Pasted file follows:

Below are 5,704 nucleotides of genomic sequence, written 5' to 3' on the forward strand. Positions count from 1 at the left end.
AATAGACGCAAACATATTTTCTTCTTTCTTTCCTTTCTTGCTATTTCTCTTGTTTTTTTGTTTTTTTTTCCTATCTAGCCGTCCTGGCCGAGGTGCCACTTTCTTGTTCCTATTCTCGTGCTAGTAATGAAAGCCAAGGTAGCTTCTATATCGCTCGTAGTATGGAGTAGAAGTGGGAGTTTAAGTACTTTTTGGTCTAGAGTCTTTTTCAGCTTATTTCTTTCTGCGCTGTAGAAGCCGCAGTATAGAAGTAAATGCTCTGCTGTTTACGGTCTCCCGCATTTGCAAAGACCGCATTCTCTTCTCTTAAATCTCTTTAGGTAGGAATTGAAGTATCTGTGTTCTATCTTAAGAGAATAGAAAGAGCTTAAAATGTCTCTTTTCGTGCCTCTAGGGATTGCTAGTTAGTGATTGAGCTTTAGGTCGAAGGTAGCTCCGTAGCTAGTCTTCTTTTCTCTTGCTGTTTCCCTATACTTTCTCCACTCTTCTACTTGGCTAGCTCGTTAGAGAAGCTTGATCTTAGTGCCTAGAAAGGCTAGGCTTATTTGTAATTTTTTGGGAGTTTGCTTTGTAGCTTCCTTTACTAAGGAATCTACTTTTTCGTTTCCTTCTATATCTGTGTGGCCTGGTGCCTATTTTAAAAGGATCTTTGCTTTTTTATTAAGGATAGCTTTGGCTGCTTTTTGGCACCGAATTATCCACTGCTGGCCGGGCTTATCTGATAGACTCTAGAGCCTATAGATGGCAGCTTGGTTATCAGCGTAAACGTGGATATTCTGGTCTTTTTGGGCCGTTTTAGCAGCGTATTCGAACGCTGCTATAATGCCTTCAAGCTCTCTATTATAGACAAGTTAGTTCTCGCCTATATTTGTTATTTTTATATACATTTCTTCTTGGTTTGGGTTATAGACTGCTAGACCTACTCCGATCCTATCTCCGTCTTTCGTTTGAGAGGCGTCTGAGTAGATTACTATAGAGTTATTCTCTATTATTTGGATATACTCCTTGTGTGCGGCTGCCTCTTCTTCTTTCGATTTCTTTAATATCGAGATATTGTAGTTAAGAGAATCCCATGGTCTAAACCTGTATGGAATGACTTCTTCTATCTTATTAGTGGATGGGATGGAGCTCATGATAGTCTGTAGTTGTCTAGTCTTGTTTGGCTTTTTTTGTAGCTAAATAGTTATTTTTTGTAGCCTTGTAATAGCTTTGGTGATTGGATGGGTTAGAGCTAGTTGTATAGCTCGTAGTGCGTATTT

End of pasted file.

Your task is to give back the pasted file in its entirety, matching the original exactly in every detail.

Below are 5,704 nucleotides of genomic sequence, written 5' to 3' on the forward strand. Positions count from 1 at the left end.
AATAGACGCAAACATATTTTCTTCTTTCTTTCCTTTCTTGCTATTTCTCTTGTTTTTTTGTTTTTTTTTCCTATCTAGCCGTCCTGGCCGAGGTGCCACTTTCTTGTTCCTATTCTCGTGCTAGTAATGAAAGCCAAGGTAGCTTCTATATCGCTCGTAGTATGGAGTAGAAGTGGGAGTTTAAGTACTTTTTGGTCTAGAGTCTTTTTCAGCTTATTTCTTTCTGCGCTGTAGAAGCCGCAGTATAGAAGTAAATGCTCTGCTGTTTACGGTCTCCCGCATTTGCAAAGACCGCATTCTCTTCTCTTAAATCTCTTTAGGTAGGAATTGAAGTATCTGTGTTCTATCTTAAGAGAATAGAAAGAGCTTAAAATGTCTCTTTTCGTGCCTCTAGGGATTGCTAGTTAGTGATTGAGCTTTAGGTCGAAGGTAGCTCCGTAGCTAGTCTTCTTTTCTCTTGCTGTTTCCCTATACTTTCTCCACTCTTCTACTTGGCTAGCTCGTTAGAGAAGCTTGATCTTAGTGCCTAGAAAGGCTAGGCTTATTTGTAATTTTTTGGGAGTTTGCTTTGTAGCTTCCTTTACTAAGGAATCTACTTTTTCGTTTCCTTCTATATCTGTGTGGCCTGGTGCCTATTTTAAAAGGATCTTTGCTTTTTTATTAAGGATAGCTTTGGCTGCTTTTTGGCACCGAATTATCCACTGCTGGCCGGGCTTATCTGATAGACTCTAGAGCCTATAGATGGCAGCTTGGTTATCAGCGTAAACGTGGATATTCTGGTCTTTTTGGGCCGTTTTAGCAGCGTATTCGAACGCTGCTATAATGCCTTCAAGCTCTCTATTATAGACAAGTTAGTTCTCGCCTATATTTGTTATTTTTATATACATTTCTTCTTGGTTTGGGTTATAGACTGCTAGACCTACTCCGATCCTATCTCCGTCTTTCGTTTGAGAGGCGTCTGAGTAGATTACTATAGAGTTATTCTCTATTATTTGGATATACTCCTTGTGTGCGGCTGCCTCTTCTTCTTTCGATTTCTTTAATATCGAGATATTGTAGTTAAGAGAATCCCATGGTCTAAACCTGTATGGAATGACTTCTTCTATCTTATTAGTGGATGGGATGGAGCTCATGATAGTCTGTAGTTGTCTAGTCTTGTTTGGCTTTTTTTGTAGCTAAATAGTTATTTTTTGTAGCCTTGTAATAGCTTTGGTGATTGGATGGGTTAGAGCTAGTTGTATAGCTCGTAGTGCGTATTT